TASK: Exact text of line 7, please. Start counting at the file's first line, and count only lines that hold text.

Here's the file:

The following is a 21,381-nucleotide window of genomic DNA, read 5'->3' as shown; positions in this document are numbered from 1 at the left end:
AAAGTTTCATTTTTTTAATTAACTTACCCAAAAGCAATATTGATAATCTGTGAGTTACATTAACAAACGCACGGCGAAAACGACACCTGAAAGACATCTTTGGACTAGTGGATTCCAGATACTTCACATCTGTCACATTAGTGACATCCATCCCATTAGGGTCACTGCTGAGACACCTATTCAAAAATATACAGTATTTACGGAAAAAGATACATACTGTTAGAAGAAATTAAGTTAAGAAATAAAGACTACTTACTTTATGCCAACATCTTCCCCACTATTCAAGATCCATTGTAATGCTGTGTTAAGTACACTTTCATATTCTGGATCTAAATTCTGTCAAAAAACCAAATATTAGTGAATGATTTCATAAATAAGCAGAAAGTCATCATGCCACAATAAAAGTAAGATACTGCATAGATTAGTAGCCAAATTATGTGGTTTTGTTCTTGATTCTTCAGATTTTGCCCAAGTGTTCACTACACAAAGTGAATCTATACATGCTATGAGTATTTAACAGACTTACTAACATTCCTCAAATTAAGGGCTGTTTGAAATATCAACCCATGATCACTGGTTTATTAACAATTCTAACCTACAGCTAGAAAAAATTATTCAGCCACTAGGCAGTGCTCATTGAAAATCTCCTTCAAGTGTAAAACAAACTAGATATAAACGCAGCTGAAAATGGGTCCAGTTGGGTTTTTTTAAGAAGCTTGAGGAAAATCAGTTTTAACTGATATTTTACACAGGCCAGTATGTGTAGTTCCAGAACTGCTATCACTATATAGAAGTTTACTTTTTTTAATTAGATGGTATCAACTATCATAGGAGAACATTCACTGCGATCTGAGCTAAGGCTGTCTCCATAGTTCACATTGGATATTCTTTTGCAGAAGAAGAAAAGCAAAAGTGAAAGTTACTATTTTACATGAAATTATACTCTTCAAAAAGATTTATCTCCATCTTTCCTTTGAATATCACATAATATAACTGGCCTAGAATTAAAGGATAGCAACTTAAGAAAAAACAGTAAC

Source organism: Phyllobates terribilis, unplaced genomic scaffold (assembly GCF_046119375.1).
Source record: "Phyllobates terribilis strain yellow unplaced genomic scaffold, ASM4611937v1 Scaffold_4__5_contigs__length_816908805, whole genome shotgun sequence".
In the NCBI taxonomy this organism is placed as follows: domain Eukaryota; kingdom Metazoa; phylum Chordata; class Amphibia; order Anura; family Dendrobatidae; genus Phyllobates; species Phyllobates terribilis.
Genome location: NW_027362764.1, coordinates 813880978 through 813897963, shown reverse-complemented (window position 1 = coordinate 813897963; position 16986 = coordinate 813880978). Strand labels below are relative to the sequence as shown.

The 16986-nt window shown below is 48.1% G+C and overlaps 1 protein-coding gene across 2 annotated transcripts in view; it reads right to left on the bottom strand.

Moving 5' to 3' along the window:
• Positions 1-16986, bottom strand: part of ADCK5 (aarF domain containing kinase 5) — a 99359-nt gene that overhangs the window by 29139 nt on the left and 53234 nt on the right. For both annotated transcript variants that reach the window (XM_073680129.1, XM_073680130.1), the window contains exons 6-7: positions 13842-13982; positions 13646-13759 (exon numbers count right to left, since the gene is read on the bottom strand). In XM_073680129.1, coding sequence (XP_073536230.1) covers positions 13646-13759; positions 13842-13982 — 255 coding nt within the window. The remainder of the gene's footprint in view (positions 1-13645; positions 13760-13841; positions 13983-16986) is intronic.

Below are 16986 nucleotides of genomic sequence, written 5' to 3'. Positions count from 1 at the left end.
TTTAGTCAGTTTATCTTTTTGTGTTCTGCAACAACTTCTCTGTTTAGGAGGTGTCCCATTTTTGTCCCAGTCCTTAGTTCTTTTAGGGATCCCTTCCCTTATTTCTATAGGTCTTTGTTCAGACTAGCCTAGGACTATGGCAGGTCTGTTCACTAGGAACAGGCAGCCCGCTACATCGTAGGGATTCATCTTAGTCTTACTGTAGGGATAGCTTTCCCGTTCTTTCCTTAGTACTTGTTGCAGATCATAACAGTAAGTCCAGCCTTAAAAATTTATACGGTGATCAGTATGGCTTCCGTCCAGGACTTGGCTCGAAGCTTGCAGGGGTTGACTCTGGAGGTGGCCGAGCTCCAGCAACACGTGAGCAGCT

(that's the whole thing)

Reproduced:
The 16986-nt window shown below is 48.1% G+C and overlaps 1 protein-coding gene across 2 annotated transcripts in view; it reads right to left on the bottom strand.